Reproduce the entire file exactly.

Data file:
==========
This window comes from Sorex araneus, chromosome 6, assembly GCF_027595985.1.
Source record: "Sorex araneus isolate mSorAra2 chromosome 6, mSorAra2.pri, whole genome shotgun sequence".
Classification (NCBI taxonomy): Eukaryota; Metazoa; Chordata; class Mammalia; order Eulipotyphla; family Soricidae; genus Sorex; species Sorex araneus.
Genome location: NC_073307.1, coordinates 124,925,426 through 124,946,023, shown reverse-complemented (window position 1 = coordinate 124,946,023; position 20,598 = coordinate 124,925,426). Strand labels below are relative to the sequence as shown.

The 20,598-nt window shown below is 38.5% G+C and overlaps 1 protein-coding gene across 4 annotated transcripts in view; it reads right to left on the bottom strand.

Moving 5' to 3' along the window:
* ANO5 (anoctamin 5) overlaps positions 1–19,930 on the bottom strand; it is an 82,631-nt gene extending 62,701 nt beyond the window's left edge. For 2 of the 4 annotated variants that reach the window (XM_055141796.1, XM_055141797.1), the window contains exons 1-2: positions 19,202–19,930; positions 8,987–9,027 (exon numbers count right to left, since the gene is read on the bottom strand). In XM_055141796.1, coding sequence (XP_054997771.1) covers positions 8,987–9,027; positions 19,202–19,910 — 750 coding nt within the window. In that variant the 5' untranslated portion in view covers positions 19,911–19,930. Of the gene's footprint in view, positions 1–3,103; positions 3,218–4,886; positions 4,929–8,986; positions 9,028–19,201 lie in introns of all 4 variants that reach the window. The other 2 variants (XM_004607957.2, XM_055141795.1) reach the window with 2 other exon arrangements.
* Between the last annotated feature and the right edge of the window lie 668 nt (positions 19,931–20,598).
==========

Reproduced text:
This window comes from Sorex araneus, chromosome 6, assembly GCF_027595985.1.
Source record: "Sorex araneus isolate mSorAra2 chromosome 6, mSorAra2.pri, whole genome shotgun sequence".
Classification (NCBI taxonomy): Eukaryota; Metazoa; Chordata; class Mammalia; order Eulipotyphla; family Soricidae; genus Sorex; species Sorex araneus.
Genome location: NC_073307.1, coordinates 124,925,426 through 124,946,023, shown reverse-complemented (window position 1 = coordinate 124,946,023; position 20,598 = coordinate 124,925,426). Strand labels below are relative to the sequence as shown.

The 20,598-nt window shown below is 38.5% G+C and overlaps 1 protein-coding gene across 4 annotated transcripts in view; it reads right to left on the bottom strand.

Moving 5' to 3' along the window:
* ANO5 (anoctamin 5) overlaps positions 1–19,930 on the bottom strand; it is an 82,631-nt gene extending 62,701 nt beyond the window's left edge. For 2 of the 4 annotated variants that reach the window (XM_055141796.1, XM_055141797.1), the window contains exons 1-2: positions 19,202–19,930; positions 8,987–9,027 (exon numbers count right to left, since the gene is read on the bottom strand). In XM_055141796.1, coding sequence (XP_054997771.1) covers positions 8,987–9,027; positions 19,202–19,910 — 750 coding nt within the window. In that variant the 5' untranslated portion in view covers positions 19,911–19,930. Of the gene's footprint in view, positions 1–3,103; positions 3,218–4,886; positions 4,929–8,986; positions 9,028–19,201 lie in introns of all 4 variants that reach the window. The other 2 variants (XM_004607957.2, XM_055141795.1) reach the window with 2 other exon arrangements.
* Between the last annotated feature and the right edge of the window lie 668 nt (positions 19,931–20,598).